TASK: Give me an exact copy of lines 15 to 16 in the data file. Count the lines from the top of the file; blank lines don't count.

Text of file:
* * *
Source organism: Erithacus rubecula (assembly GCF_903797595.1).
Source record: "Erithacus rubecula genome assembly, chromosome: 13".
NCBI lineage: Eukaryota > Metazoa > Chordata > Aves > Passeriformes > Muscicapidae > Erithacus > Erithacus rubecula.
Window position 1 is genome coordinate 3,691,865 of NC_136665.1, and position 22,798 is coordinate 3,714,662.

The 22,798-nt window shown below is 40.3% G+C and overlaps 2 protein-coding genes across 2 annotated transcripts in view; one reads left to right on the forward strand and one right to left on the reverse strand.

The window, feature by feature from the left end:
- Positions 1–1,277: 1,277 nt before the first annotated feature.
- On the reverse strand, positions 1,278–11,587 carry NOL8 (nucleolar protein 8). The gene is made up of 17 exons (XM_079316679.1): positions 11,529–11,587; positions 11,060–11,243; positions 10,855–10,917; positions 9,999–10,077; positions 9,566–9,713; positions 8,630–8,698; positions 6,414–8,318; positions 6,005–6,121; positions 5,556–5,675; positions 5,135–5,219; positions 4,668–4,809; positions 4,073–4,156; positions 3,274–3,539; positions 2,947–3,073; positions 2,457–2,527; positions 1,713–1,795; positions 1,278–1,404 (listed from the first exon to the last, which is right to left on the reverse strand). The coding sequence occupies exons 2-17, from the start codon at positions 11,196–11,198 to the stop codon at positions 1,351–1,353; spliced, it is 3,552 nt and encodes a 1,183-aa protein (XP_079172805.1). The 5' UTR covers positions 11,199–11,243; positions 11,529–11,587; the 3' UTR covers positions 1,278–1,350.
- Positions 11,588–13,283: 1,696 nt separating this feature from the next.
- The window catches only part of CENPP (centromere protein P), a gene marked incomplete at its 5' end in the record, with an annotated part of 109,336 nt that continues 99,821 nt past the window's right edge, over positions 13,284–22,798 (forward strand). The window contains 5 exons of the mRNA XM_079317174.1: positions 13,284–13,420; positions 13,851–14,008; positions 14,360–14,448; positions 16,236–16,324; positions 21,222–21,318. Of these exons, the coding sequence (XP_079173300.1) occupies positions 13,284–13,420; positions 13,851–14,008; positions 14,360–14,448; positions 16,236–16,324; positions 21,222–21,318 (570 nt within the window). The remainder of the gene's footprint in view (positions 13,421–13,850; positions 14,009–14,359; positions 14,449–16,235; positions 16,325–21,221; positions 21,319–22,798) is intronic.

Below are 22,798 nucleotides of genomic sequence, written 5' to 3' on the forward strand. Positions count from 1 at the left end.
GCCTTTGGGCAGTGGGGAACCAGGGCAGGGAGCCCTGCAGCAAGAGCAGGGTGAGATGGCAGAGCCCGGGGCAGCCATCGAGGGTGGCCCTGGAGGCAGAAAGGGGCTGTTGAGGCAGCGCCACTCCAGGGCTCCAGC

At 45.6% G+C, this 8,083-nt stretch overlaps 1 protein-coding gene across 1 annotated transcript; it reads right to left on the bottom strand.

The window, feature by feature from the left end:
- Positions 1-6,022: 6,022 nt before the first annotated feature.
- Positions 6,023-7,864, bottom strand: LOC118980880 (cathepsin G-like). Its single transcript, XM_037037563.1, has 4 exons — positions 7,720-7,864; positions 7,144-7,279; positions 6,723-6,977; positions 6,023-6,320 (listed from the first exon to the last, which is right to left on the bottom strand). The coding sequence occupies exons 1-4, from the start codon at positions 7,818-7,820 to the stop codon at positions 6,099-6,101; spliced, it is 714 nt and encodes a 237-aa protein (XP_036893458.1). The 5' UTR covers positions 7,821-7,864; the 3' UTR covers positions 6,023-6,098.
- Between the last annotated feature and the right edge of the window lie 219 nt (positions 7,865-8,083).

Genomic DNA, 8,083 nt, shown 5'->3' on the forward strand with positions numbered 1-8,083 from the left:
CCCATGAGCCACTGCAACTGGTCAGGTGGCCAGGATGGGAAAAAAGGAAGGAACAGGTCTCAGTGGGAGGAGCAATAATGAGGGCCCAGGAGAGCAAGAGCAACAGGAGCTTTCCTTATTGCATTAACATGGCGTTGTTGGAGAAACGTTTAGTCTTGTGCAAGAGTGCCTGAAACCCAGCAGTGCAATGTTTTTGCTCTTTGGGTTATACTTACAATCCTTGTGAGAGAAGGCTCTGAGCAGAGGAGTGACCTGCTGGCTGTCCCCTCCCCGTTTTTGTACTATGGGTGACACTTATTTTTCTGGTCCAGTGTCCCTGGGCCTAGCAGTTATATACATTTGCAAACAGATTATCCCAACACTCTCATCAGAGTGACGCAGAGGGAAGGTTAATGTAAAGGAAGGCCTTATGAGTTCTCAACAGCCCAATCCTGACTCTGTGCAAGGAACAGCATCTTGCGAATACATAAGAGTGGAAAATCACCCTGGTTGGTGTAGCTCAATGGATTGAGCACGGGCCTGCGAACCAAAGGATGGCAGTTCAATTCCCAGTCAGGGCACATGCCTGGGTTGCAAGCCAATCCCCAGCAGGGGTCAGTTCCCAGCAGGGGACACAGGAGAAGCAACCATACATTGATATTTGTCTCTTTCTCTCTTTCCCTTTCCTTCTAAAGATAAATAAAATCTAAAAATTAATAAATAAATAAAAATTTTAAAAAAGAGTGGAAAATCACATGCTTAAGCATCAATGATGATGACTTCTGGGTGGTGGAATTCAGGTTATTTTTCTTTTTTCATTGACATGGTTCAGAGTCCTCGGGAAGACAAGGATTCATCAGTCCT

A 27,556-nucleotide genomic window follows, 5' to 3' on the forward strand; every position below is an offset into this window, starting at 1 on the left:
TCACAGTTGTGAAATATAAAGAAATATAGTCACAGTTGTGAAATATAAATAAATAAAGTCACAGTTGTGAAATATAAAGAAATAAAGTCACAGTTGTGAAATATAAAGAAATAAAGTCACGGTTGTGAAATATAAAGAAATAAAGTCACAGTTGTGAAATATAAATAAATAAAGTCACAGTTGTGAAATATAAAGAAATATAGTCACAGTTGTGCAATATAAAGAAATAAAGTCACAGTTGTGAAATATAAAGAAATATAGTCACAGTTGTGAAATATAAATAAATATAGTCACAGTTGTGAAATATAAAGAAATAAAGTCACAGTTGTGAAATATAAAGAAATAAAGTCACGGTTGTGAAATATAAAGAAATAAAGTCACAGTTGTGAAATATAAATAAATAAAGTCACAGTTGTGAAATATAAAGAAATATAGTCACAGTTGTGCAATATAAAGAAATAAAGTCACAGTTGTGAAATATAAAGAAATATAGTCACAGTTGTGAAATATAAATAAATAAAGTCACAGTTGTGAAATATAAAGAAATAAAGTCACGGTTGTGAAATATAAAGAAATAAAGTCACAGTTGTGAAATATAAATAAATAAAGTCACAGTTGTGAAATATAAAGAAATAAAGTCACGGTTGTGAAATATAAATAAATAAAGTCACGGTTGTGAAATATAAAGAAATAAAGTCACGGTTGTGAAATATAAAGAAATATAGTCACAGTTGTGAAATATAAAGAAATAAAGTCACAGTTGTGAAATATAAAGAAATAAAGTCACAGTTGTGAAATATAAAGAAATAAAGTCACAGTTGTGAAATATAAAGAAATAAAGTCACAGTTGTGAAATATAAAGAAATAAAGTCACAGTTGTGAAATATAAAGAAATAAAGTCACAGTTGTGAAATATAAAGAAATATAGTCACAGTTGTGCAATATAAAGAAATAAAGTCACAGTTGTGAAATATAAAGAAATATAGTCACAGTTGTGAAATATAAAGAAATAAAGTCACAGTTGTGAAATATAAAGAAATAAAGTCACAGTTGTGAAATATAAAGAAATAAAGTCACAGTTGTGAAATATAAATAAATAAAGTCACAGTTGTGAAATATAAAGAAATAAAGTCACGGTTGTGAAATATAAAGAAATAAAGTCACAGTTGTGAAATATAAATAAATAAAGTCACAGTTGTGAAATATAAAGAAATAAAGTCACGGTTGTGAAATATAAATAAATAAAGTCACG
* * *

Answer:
- Positions 1-6,022: 6,022 nt before the first annotated feature.
- Positions 6,023-7,864, bottom strand: LOC118980880 (cathepsin G-like). Its single transcript, XM_037037563.1, has 4 exons — positions 7,720-7,864; positions 7,144-7,279; positions 6,723-6,977; positions 6,023-6,320 (listed from the first exon to the last, which is right to left on the bottom strand). The coding sequence occupies exons 1-4, from the start codon at positions 7,818-7,820 to the stop codon at positions 6,099-6,101; spliced, it is 714 nt and encodes a 237-aa protein (XP_036893458.1). The 5' UTR covers positions 7,821-7,864; the 3' UTR covers positions 6,023-6,098.